Stellar still maintains security, flexibility and trust as key principles without many of the issues that plague Bitcoin. This means that at the moment, Stellar is the more scalable blockchain. That doesn’t mean however that Stellar is without its pitfalls.
Since we’re on the topic of consensus algorithms, here are some of Stellar’s limitations:
Technical lingo aside, Stellar faces many of the challenges that other altcoins face when it comes to adoption. That includes the fact that the average investor isn’t going deeper into the rabbit hole beyond Bitcoin. In fact, the price of altcoins is declining faster than the price of Bitcoin at the moment.
Another challenge facing Stellar is the fact that Bitcoin core developers tend to take the best processes found in altcoins and implement them on the Bitcoin blockchain. Again, that’s a challenge every altcoin is facing as the race to innovate the fastest and most useful blockchain evolves.
Stellar is already responsible for 60% of all cross-border payments in the South Pacific. The banking network includes 12 different “currency corridors” that cover countries like Australia, New Zealand, Tonga and Fiji. Just as important as these innovations is the fact that Stellar is teaming up with IBM to implement all of this. Cryptocurrency prices tend to spike upwards when a major partnership is announced. While this particular partnership is already running two years strong, it proves that Stellar has a real-world reason to exist. It’s not just a whitepaper. Investors agree. Stellar is currently the 10th most viable cryptocurrency in the world with a market capitalization of over $1.2 billion USD.
What’s also important to keep in mind is that while most Bitcoin maximalists don’t believe any alternative coin is necessary for exchanging value across international borders, they more than likely don’t hate Stellar as much as they hate Ripple. With Bitcoin dominance nearing 70% at the moment, Stellar may actually be the altcoin worth holding over XRP tokens once the altcoin blood bath is over.
We already covered the similarities between Stellar Lumens and Ripple. The coding structure is very similar but Ripple serves central banks while Stellar Lumens wants to cut them out.
Other projects that one might consider either direct or indirect competitors to XLM include OmiseGo. OmiseGo released its mainnet in 2017 right before the Bitcoin mania that took the world by storm. OMG aims to make paying for things seamless, meaning that users can choose to pay with any number of fiat or cryptocurrencies. OMG tokens are ERC-20 compliant meaning they’re associated with the Ethereum blockchain. OMG is a year into a partnership with McDonald’s in Thailand.
Nano is another competitor worth considering. The project is formerly known as RaiBlocks and aims to offer instant transactions with zero fees. Buyer beware though, Nano’s blockchain received a lot of heat due to its association with the exchange Bitgrail and a hack that saw $150 million go missing last year.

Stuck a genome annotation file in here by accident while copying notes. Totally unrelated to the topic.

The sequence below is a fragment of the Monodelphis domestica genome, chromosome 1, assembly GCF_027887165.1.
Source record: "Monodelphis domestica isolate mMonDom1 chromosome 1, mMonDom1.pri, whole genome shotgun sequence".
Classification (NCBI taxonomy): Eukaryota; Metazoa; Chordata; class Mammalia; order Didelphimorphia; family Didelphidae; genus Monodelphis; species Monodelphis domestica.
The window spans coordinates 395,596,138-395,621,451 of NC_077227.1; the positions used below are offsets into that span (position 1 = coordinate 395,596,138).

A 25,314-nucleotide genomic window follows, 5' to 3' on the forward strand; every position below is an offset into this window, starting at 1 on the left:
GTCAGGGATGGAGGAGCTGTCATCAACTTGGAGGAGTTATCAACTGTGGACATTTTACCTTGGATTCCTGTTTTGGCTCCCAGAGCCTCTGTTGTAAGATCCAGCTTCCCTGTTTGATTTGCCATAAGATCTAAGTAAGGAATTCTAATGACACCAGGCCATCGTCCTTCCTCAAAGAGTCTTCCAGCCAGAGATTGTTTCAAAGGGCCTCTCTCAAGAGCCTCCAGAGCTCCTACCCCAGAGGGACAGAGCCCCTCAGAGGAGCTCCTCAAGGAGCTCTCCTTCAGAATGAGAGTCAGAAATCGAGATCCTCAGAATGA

As of September 3rd, 2019 investors can buy Stellar Lumens instantly using Interac e-Transfer. Signing up for an account with Bitbuy is easy:
Investors looking into purchasing Stellar Lumens are probably well-versed in Bitcoin and the basics of blockchain technology. Anyone who considers themselves a seasoned veteran may not need to worry about trading cash for coins.
Trading bitcoins or any other cryptocurrencies for Stellar Lumens is available here at Bitbuy as of September 2019. Sign up for an account by registering a username and password and submit government issued identification for KYC purposes. Once approved, confirm banking information and home address details in order to set up direct debit authentication. This allows serious investors to deposit larger sums of money onto the Bitbuy exchange in a single transaction. Direct debits usually take 3 to 5 business days to appear on a user’s account.
Now it’s time to trade. Since exchanges typically don’t allow users to trade for most altcoins using cash directly, trading for Stellar Lumens likely means trading Canadian dollars for Bitcoin, and then placing a separate trade for Stellar Lumens.
Creating orders on two different currency pairs are required to acquire XLM tokens:
Selling Canadian dollars means navigating to the CAD/BTC trading pair and placing a buy order for Bitcoin. The buy order can be a market order or a limit order. Placing a market order means the trade will execute as soon as there is a seller on the other end of the transaction willing to accept Canadian dollars in exchange for their bitcoins. Placing a buy limit order means triggering an order only when the price of Bitcoin goes above a certain threshold. If that threshold isn’t reached, the order doesn’t trigger.
With bitcoins in hand, buying Stellar Lumens follows the exact same process, only this time the user needs to change the currency pair to BTC/XLM. Once all of the transactions are settled, coins can be withdrawn to a hardware or cold storage wallet. While it is certainly not against the rules to leave tokens on an exchange, it’s strongly recommended to transfer them offline where hackers can’t steal them. Viola! That’s how to buy Stellar in Canada.
Whether or not the project will take off to the moon is anybody’s guess. Current market conditions show Bitcoin is still the world’s most popular cryptocurrency. That said, Stellar’s protocol has merit, and heavy hitters continue to lineup. Perhaps there is reason for optimism